History of the WEF
Founded in 1971 in Geneva, the WEF has a mission based on what is known as stakeholder theory. Stakeholder theory proposes that while a private sector company’s aim is to increase profits for its shareholders, it must consider the rest of society as having a stake in the company’s actions. The needs of stakeholders such as employees, customers the company serves, and the local and global community should be taken into account when making critical decisions.
Who attends the meetings?
The World Economic Forum does not publish a members list but does list meeting delegates and partners. There are approximately 1,000 WEF partners which include companies from media, energy, aerospace, banking as well as non-profit institutions.
The Forum is also attended by several thousand key figures from governments from around the world.
Why should we, as global citizens, be concerned?
Though the WEF is a not-for-profit organization and claims that it has no commercial or ideological interests, many members are private companies that are primarily interested in maximizing their earnings. The WEF offers a means for such private interests to collaborate with world governments that, like many, generally seek to expand their authority.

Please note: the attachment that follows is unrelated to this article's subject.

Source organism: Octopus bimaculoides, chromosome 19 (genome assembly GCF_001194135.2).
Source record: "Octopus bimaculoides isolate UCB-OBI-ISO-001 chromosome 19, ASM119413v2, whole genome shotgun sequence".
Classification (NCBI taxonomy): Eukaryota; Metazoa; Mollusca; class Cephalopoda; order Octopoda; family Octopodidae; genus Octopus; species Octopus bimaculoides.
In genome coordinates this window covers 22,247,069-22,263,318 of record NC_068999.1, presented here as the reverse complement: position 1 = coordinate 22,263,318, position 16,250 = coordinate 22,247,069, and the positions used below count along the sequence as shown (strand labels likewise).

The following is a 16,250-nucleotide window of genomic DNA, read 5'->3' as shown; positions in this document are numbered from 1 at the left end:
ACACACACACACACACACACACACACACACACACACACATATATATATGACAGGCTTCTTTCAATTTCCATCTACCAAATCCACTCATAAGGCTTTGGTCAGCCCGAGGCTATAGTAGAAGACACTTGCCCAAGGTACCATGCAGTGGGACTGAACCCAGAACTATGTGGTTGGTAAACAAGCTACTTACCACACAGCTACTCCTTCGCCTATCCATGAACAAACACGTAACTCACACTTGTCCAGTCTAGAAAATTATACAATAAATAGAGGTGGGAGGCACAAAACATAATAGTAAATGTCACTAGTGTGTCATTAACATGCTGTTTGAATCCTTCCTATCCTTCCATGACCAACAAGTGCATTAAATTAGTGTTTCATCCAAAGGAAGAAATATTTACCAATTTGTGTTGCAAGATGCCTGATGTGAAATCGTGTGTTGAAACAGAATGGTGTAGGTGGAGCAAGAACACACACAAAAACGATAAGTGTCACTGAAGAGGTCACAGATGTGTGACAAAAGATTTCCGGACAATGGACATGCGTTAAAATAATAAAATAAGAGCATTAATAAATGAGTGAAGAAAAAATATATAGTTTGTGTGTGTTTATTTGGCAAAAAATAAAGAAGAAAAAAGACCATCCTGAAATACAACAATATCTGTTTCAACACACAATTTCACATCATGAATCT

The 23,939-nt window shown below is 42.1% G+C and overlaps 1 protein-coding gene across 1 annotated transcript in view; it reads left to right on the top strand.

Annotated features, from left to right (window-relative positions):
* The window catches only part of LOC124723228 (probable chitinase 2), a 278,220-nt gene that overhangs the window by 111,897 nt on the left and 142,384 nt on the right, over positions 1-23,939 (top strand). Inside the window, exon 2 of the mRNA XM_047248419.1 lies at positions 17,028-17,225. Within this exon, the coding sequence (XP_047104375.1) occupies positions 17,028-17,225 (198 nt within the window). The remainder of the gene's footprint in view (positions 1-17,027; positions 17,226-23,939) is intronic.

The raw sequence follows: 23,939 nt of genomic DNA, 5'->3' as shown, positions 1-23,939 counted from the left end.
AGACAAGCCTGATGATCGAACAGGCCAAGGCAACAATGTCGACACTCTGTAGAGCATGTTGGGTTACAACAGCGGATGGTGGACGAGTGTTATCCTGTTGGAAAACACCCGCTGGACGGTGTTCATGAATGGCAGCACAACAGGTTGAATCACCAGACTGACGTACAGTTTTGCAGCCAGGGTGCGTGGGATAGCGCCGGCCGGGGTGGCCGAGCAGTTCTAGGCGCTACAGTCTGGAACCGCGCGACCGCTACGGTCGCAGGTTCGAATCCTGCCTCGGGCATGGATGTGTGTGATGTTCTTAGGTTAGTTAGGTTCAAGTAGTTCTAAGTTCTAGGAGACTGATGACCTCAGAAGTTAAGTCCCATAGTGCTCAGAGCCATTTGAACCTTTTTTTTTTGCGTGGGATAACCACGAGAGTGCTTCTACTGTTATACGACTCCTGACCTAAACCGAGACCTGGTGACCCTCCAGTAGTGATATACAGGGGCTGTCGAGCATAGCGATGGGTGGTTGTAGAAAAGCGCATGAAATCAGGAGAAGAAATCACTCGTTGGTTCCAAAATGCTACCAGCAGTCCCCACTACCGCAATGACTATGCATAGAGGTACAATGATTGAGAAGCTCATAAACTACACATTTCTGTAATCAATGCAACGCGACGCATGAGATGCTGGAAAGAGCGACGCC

The WEF openly admits that private/public partnerships (in other words, the blending of industry and government) are instrumental to achieve the WEF mission. Although collaboration between public and private institutions could, in theory, more efficiently serve the average person, history has repeatedly shown that collusion between government, industry and media will result in extreme consolidation of authority and power over people, while at the same time maximizing profits for industry and private interests.
Citizens of democratic, or so-called “free countries” that hold up individual rights as sacred depend on their government to regulate industries and special interests to prevent them from exploiting people and exploiting resources that belong to all. Citizens of such a country can only rely on their government if it is immune to the influence of the private sector.
In contrast, governmental control over media and industry is a primary feature of totalitarianism. Industry control (overtly or covertly) over government is one definition of fascism. Both result in the termination of civil liberties, privacy and self-determination for the common citizen.
The WEF states that it is “committed to improving the world in ways that are objective, measurable and sustainable”. However, only the WEF and its partners decide whether they are fulfilling their mission to “drive positive change”.
The WEF is an instigator of the Great Reset and the Fourth Industrial Revolution — which propose a transhumanist agenda and the entry of artificial intelligence into many aspects of our daily lives. The WEF founder and chairman, Klaus Schwab, promises there will be no going back to life as it was before the pandemic.